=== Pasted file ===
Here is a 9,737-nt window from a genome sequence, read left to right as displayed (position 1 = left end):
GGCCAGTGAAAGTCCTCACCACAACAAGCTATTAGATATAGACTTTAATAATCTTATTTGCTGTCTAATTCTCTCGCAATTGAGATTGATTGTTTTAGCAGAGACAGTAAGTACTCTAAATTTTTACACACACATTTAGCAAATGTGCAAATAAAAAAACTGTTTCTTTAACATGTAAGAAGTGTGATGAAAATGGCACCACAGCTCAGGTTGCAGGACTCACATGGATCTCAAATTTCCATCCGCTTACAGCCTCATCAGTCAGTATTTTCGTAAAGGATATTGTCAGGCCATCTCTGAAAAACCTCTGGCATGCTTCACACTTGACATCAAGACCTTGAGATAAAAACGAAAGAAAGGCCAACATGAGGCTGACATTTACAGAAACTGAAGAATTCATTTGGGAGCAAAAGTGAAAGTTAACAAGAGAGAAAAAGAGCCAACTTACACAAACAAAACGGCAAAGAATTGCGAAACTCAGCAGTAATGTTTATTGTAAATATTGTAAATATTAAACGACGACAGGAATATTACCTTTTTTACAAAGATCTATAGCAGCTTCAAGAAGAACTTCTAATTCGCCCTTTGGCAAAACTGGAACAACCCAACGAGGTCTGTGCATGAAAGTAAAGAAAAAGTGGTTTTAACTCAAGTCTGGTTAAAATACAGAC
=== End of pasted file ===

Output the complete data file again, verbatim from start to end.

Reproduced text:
Here is a 9,737-nt window from a genome sequence, read left to right as displayed (position 1 = left end):
GGCCAGTGAAAGTCCTCACCACAACAAGCTATTAGATATAGACTTTAATAATCTTATTTGCTGTCTAATTCTCTCGCAATTGAGATTGATTGTTTTAGCAGAGACAGTAAGTACTCTAAATTTTTACACACACATTTAGCAAATGTGCAAATAAAAAAACTGTTTCTTTAACATGTAAGAAGTGTGATGAAAATGGCACCACAGCTCAGGTTGCAGGACTCACATGGATCTCAAATTTCCATCCGCTTACAGCCTCATCAGTCAGTATTTTCGTAAAGGATATTGTCAGGCCATCTCTGAAAAACCTCTGGCATGCTTCACACTTGACATCAAGACCTTGAGATAAAAACGAAAGAAAGGCCAACATGAGGCTGACATTTACAGAAACTGAAGAATTCATTTGGGAGCAAAAGTGAAAGTTAACAAGAGAGAAAAAGAGCCAACTTACACAAACAAAACGGCAAAGAATTGCGAAACTCAGCAGTAATGTTTATTGTAAATATTGTAAATATTAAACGACGACAGGAATATTACCTTTTTTACAAAGATCTATAGCAGCTTCAAGAAGAACTTCTAATTCGCCCTTTGGCAAAACTGGAACAACCCAACGAGGTCTGTGCATGAAAGTAAAGAAAAAGTGGTTTTAACTCAAGTCTGGTTAAAATACAGAC